Costello and the Attractions are booked as a last-minute replacement for the visa-troubled Sex Pistols on Saturday Night Live (-1). Costello decides to perform "Radio Radio," a song that hadn't been cleared with the network censors. The stunt gets them banned from SNL for 10 years — which was a blessing because, unlike Costello, the show would suck for most of those 10 years (+1).

1979: The Police's "Message in a Bottle" incorporates the calypso phrasing of Harry Belafonte's "Day-O" and "Star-O" by creating new nouns such as "sea-o," "me-o," and "despair-o." Politically correct even then, Sting is careful to withhold the 15th letter of the alphabet in the final verse, ensuring that a hundred billion castaways are not looking for a home-o (-1).

Costello says, "Somebody should clip Sting around the head and tell him to stop using that ridiculous Jamaican accent." Jah, mon! (+1). On his antagonistic Armed Forces tour, Costello manages to enrage hippies like Bonnie Bramlett and Stephen Stills (+2) and fans who complain about being shortchanged by Costello's 45-minute sets with no encores and blasts of ear-splitting feedback to clear the hall out. This tribute to German composer Karlheinz Stockhausen's 1966 piece "Solo for a melody instrument with feedback" goes unrecognized and is instead viewed as the snarky actions of a bratty pop star (+2).

1982: Sting has a surprise solo hit, reaching back to the boring '20s for "Spread a Little Happiness," from an old English musical, Mr. Cinders. (-1)

With Imperial Bedroom, Costello makes further inroads into orchestral pop (-1). During this time, Costello is frequently photographed smiling and more than ever inclined to mention George and Ira Gershwin in interviews (-1 for each Gershwin).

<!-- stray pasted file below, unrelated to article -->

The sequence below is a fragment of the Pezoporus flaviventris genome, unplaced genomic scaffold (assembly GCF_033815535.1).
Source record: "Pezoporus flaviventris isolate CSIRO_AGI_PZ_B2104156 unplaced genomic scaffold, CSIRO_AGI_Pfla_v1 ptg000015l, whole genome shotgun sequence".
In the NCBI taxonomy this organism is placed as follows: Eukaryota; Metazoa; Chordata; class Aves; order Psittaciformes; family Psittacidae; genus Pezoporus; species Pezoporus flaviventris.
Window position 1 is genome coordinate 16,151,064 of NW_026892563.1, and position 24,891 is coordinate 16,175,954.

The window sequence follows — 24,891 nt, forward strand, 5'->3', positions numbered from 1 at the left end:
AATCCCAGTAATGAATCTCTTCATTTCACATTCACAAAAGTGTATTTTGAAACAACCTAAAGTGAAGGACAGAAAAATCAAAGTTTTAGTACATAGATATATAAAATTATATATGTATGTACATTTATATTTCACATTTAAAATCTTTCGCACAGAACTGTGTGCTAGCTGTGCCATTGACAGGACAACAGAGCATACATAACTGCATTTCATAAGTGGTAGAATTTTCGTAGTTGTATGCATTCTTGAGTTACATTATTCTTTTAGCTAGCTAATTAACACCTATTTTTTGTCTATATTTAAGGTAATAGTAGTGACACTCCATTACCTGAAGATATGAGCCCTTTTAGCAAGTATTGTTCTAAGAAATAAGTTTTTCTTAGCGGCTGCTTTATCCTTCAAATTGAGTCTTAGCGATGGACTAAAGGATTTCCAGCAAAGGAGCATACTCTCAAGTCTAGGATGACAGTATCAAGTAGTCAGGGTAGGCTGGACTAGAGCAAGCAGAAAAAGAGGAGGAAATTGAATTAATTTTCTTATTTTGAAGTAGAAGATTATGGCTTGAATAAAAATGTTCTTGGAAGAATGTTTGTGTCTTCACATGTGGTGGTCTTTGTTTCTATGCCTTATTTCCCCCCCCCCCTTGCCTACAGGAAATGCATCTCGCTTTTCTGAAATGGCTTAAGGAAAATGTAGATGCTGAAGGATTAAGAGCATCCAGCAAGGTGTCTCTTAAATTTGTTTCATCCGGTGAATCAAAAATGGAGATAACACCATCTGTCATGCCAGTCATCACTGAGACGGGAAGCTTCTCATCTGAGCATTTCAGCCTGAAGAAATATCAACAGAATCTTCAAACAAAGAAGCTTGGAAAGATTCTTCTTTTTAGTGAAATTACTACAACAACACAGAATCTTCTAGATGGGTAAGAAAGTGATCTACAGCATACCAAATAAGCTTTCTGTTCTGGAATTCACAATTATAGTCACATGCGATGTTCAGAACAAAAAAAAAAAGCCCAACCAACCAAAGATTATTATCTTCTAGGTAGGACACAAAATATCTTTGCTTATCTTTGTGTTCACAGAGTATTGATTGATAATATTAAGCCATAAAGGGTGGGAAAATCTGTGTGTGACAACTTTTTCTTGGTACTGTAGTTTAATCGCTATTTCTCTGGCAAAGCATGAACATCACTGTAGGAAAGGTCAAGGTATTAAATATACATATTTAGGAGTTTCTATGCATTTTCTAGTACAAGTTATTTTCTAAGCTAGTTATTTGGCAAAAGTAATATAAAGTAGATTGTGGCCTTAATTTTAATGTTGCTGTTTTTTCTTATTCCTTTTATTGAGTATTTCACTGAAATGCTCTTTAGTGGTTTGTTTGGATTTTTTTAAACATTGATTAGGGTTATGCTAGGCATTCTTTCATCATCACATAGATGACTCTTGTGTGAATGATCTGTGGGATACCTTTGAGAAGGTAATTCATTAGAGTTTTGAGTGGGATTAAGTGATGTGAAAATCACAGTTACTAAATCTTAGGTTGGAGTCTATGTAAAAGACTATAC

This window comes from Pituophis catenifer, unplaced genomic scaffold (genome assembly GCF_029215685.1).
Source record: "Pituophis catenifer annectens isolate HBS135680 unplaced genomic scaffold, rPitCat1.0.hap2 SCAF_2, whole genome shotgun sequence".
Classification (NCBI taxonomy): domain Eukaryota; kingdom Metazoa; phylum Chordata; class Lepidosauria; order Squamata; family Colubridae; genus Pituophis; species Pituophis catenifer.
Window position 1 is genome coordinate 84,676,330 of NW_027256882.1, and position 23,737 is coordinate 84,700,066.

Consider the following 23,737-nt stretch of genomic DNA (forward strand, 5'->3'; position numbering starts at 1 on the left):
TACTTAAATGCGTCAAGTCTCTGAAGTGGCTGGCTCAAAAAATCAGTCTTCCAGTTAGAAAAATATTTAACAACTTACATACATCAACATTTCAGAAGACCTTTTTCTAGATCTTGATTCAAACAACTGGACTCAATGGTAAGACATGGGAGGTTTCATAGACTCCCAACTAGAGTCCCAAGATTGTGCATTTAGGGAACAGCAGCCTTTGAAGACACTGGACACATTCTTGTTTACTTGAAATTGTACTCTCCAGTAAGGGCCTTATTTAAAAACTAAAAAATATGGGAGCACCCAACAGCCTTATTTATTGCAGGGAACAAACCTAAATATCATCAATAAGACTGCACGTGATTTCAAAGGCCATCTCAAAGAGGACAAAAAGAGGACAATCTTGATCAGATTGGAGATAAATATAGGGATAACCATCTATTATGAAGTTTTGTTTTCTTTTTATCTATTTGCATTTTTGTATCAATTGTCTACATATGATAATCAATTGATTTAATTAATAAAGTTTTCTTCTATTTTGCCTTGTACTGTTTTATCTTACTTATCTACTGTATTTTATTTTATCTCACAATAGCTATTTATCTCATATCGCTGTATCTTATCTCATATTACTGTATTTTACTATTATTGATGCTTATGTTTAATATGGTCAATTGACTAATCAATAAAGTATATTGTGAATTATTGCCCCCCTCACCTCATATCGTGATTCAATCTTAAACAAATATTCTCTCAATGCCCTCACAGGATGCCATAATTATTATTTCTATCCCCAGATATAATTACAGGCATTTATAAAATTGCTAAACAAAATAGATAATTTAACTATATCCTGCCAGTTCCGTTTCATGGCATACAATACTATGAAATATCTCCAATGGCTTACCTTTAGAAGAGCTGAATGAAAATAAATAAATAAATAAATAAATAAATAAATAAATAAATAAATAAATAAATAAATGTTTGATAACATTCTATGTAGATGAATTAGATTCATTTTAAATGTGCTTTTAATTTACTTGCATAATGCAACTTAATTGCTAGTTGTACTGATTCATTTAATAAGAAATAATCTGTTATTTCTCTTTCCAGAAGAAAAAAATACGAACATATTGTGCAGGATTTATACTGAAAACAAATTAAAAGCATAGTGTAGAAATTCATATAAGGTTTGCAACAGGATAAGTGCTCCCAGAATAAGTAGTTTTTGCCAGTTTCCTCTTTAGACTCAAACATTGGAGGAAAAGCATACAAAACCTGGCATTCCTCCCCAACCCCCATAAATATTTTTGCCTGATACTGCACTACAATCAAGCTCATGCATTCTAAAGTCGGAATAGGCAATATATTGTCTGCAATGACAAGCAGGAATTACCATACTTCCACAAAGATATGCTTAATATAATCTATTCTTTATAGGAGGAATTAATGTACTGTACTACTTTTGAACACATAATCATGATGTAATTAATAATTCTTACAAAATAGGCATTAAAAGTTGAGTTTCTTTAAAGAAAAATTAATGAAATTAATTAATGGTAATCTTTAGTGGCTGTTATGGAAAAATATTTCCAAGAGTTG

1983: Sting goes through all the trouble of name-dropping Carl Jung, then writes two songs called "Synchronicity" that have nothing to do with each other (-2).

On Punch the Clock, Costello makes his first foray into jazz when he enlists trumpeter Chet Baker, a jazz musician as punk as you can find, to play on "Shipbuilding" (-1).

1985: Oh, yeah? Miles Davis, a jazz musician as punk as you can find, enlists Sting to make a vocal appearance on his album You're Under Arrest (-1). Sting proves his credential as a jazz musician by raiding Wynton Marsalis' band for players and driving a wedge between Wynton and his brother Branford (-1). The same year, he appears on records by Arcadia, Dire Straits, Hal Wilner, and Band Aid. To Sting's credit, on "Do They Know It's Christmas?," he sings the line about "the bitter Sting of tears" with a completely straight face (-1).

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3 comments
Generic Anonymity
Generic Anonymity

It's an interesting article; I'll give it that....But if we're rating singers on how punk they aren't, I'd prefer a less snobbish presentation.

Steve
Steve

Sting is horrible.

John Sec
John Sec

This is possibly one of the best pieces I've read in a long time.Curious about two things: Does EC & The Police touring together warrant neg. or positive "points" for either (or both) artists?Also, On Elvis' often overlooked "Mighty Like A Rose" (1991), in the song "Hurry Down Doomsday (The Bugs Are Taking Over)," there's a classic, screeming jab at Sting in a tune that is all about selling out: "Better make like a fly if you don't wanna die/Look out, there goes Gordon!"